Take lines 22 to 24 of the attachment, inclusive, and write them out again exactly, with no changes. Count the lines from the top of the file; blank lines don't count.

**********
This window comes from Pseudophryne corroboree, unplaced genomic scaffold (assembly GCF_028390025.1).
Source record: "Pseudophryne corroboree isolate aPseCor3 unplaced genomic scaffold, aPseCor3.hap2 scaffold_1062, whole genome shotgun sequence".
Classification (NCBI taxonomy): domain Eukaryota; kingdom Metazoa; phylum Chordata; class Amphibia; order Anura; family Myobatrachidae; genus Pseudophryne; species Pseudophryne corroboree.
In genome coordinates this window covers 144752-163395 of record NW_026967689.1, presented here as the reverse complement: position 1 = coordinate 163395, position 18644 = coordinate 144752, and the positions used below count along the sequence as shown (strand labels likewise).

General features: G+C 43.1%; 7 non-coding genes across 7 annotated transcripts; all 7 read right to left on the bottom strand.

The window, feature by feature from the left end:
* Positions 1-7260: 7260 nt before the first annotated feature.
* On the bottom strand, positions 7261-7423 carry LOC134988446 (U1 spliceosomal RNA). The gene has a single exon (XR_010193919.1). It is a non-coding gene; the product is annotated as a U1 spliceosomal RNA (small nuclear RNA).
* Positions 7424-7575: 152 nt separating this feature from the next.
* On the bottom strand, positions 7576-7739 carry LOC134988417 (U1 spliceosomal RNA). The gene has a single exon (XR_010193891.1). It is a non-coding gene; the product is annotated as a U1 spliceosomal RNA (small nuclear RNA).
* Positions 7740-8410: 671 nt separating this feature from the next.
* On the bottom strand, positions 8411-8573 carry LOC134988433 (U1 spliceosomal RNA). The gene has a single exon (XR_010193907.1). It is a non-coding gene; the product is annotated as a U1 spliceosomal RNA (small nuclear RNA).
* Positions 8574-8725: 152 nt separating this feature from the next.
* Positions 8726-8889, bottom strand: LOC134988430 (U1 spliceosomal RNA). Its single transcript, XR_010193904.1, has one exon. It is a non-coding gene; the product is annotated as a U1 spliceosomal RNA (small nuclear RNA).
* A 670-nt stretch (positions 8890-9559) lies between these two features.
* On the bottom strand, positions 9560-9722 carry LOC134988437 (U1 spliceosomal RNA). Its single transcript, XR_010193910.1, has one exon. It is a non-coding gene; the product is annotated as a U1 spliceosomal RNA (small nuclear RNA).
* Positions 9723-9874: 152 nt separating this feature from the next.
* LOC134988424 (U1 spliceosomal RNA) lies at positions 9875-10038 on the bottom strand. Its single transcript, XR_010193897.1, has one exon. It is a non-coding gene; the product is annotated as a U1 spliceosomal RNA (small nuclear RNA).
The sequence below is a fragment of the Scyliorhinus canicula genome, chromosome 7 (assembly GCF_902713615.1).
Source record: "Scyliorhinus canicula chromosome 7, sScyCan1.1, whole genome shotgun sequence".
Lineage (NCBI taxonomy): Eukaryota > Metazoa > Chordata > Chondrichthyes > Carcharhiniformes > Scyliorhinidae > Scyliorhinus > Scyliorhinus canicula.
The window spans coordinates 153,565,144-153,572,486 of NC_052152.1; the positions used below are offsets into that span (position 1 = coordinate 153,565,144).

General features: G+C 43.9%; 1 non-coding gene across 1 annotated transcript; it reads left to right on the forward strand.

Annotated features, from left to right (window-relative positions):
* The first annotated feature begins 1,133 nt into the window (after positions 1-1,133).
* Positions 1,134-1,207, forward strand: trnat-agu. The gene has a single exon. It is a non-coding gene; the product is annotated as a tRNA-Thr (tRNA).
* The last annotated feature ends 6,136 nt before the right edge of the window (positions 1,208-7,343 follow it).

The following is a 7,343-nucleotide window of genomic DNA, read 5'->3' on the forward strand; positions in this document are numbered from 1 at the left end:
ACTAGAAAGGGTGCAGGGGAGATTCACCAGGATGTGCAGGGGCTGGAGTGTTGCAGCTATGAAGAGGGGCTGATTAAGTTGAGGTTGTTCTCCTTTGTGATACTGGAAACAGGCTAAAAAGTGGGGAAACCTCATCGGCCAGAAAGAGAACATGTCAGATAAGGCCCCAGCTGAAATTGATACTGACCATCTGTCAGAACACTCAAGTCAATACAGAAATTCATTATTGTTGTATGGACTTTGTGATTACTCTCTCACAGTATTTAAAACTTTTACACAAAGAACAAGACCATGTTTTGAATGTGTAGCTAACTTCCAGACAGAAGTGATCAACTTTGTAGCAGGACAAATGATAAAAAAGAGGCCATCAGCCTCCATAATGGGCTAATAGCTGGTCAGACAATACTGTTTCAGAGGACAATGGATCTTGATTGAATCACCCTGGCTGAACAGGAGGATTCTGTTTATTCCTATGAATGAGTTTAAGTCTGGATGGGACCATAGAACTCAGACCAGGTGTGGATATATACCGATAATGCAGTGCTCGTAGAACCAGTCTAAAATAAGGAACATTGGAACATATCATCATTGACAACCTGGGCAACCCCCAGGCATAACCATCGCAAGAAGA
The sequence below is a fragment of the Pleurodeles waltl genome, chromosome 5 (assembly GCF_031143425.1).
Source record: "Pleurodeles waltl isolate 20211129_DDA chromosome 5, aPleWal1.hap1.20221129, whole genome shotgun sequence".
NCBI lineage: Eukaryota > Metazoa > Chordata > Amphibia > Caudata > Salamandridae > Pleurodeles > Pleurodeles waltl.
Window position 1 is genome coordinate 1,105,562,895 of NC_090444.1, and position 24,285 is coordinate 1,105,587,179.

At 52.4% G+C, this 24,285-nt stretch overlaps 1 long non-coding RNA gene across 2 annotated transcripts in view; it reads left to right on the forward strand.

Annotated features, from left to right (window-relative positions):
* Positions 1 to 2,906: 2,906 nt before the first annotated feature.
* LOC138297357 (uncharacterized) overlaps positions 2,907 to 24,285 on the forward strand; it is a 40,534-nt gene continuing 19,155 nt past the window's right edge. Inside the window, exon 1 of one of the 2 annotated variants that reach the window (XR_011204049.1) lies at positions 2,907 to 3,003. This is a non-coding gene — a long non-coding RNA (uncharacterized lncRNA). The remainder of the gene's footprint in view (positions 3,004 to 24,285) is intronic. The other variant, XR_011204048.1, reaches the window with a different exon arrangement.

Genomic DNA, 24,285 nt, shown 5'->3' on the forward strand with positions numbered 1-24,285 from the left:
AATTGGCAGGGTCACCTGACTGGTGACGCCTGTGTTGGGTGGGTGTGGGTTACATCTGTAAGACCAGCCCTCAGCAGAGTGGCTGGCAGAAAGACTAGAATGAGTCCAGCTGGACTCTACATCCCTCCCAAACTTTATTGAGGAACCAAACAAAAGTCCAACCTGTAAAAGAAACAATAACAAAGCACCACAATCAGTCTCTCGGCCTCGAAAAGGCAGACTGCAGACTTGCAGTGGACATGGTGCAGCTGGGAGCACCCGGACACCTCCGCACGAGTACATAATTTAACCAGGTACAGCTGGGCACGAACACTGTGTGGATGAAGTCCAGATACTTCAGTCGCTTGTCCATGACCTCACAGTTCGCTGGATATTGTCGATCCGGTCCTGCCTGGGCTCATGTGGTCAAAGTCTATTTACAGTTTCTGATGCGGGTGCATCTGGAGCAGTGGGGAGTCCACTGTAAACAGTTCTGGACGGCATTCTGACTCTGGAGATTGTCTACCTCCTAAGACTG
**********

The window spans coordinates 153,565,144-153,572,486 of NC_052152.1; the positions used below are offsets into that span (position 1 = coordinate 153,565,144).

General features: G+C 43.9%; 1 non-coding gene across 1 annotated transcript; it reads left to right on the forward strand.

Annotated features, from left to right (window-relative positions):